Even after conservative groups sued to stop a project bankrolled by Mark Zuckerberg to fund government election processes across the country, Zuckerberg and his wife Priscilla Chan put more money into the effort, in what the tech group behind it called a “rejection of the legal challenges.”
Zuckerberg, the founder of Facebook, and Chan first contributed $250 million to the Center for Tech and Civic Life in early September to boost resources for local election officials, such as additional polling places and ballot drop boxes. Critics contended the money primarily went to heavily Democratic areas in battleground states in an effort to tilt the balance. Further, they also noted the political leanings of the tech group. Thus far, the tech group has won in court.
Aside from Zuckerberg and his spouse, key donors to the Center for Tech and Civic Life (CTCL) have been mostly left-of-center funders such as the Skoll Foundation, the Democracy Fund, the John S. and James L. Knight Foundation and the Rockefeller Brothers Foundation, according to the Capital Research Center, a conservative-leaning investigative group that monitors nonprofits.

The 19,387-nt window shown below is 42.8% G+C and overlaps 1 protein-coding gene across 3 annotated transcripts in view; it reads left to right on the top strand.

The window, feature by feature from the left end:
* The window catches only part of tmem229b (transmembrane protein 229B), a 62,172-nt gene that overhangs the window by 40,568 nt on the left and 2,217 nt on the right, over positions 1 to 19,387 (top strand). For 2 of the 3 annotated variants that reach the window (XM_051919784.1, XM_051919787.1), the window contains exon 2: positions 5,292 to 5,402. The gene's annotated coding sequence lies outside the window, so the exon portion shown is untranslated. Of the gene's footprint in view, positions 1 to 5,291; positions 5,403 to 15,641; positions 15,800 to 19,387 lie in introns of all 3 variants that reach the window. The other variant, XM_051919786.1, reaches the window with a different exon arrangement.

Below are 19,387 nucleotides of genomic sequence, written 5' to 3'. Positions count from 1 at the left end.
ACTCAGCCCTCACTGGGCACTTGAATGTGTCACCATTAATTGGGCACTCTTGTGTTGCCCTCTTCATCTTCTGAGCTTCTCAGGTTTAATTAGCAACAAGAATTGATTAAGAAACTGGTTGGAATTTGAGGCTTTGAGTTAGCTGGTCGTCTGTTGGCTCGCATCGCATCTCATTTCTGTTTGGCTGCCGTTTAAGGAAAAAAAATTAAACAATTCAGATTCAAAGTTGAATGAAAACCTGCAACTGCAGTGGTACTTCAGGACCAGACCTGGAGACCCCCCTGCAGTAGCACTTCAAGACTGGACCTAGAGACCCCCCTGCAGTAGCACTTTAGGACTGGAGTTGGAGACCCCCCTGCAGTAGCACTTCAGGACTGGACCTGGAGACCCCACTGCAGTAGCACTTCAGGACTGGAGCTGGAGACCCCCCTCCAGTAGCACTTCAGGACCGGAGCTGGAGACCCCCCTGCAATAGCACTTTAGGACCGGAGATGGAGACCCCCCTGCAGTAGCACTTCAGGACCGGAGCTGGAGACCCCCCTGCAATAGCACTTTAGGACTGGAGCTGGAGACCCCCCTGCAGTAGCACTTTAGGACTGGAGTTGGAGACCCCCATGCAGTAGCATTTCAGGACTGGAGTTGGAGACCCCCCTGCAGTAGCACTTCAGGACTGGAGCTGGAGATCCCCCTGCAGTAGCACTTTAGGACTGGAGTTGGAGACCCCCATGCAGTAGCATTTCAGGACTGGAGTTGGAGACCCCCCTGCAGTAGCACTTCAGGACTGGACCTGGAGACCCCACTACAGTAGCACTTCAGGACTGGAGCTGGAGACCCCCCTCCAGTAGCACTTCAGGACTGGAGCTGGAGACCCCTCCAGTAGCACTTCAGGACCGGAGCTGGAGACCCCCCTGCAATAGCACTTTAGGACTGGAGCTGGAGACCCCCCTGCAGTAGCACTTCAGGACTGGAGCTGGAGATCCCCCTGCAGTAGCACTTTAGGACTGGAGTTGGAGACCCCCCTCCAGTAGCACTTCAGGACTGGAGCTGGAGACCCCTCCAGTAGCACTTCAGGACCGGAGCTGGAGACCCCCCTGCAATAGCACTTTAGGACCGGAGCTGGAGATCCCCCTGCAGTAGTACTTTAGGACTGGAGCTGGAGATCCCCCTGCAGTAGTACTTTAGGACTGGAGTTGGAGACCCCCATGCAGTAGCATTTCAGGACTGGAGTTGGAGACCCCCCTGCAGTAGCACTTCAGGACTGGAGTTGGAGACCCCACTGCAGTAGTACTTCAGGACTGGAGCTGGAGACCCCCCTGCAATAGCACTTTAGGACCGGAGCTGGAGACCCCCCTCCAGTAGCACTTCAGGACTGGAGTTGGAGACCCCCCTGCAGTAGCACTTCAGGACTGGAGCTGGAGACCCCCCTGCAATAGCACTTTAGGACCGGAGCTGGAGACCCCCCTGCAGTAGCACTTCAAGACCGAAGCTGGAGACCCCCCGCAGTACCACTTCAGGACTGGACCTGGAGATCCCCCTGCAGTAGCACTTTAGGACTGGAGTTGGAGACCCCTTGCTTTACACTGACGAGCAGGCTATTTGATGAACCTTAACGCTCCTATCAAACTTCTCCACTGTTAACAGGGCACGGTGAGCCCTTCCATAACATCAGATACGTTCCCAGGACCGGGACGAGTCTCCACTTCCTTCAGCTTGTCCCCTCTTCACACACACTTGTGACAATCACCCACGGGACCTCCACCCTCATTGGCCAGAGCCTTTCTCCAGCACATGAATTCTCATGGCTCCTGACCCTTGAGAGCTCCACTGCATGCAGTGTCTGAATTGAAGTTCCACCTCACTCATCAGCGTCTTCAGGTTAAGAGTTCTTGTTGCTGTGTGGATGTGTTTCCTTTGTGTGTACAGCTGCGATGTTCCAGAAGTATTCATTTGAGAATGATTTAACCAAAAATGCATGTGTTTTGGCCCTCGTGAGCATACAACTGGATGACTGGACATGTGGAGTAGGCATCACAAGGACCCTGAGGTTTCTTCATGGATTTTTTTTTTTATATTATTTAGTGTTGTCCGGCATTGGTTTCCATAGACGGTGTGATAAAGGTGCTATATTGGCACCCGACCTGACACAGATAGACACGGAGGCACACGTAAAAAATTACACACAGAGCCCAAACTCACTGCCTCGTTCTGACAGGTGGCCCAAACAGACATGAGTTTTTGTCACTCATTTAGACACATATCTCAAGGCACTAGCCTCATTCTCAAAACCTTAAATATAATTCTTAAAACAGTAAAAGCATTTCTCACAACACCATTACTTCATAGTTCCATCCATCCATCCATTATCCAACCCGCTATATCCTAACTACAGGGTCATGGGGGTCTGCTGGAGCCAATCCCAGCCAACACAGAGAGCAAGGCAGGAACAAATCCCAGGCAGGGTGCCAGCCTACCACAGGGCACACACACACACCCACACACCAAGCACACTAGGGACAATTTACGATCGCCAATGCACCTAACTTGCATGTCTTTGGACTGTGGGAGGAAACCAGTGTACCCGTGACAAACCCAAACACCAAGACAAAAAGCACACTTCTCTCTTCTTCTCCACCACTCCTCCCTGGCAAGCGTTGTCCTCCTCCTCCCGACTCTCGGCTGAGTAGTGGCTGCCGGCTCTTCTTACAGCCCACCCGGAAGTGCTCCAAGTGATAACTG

The Chicago-based CTCL was founded in 2012 by Tiana Epps-Johnson – the executive director – Donny Bridges and Whitney May. The three previously had worked together at the New Organizing Institute (NOI), which The Washington Post referred to as “the Democratic Party’s Hogwarts of digital wizardry.” The NOI executive director, Ethan Roeder, led data programs for President Obama’s 2008 and 2012 presidential campaigns.
Four federal lawsuits were filed in late September by Michigan’s Election Integrity Fund, by the Wisconsin Voters’ Alliance, by the Minnesota Voters’ Alliance, and by two Pennsylvania congressional candidates and several state house members. The lawsuits contend federal law prohibits local governments from accepting private federal election grants.
“Imagine the reaction if the Trump campaign or the Kochs were paying for the counting of ballots,” Tom King, general counsel to the Amistad Project, which is representing the plaintiffs, told Fox News. “Imagine if we were talking about a third-world country where a private oligarch is paying for collection ballots and counting our votes.”
In mid-October, in what the center said “demonstrates a rejection of the legal challenges,” Zuckerberg and Chan gave another $100 million for election assistance. A spokesperson for the Chan and Zuckerberg family referred Fox News to a Zuckerberg Facebook post from Oct. 13, after the two gave the second donation.Continue Reading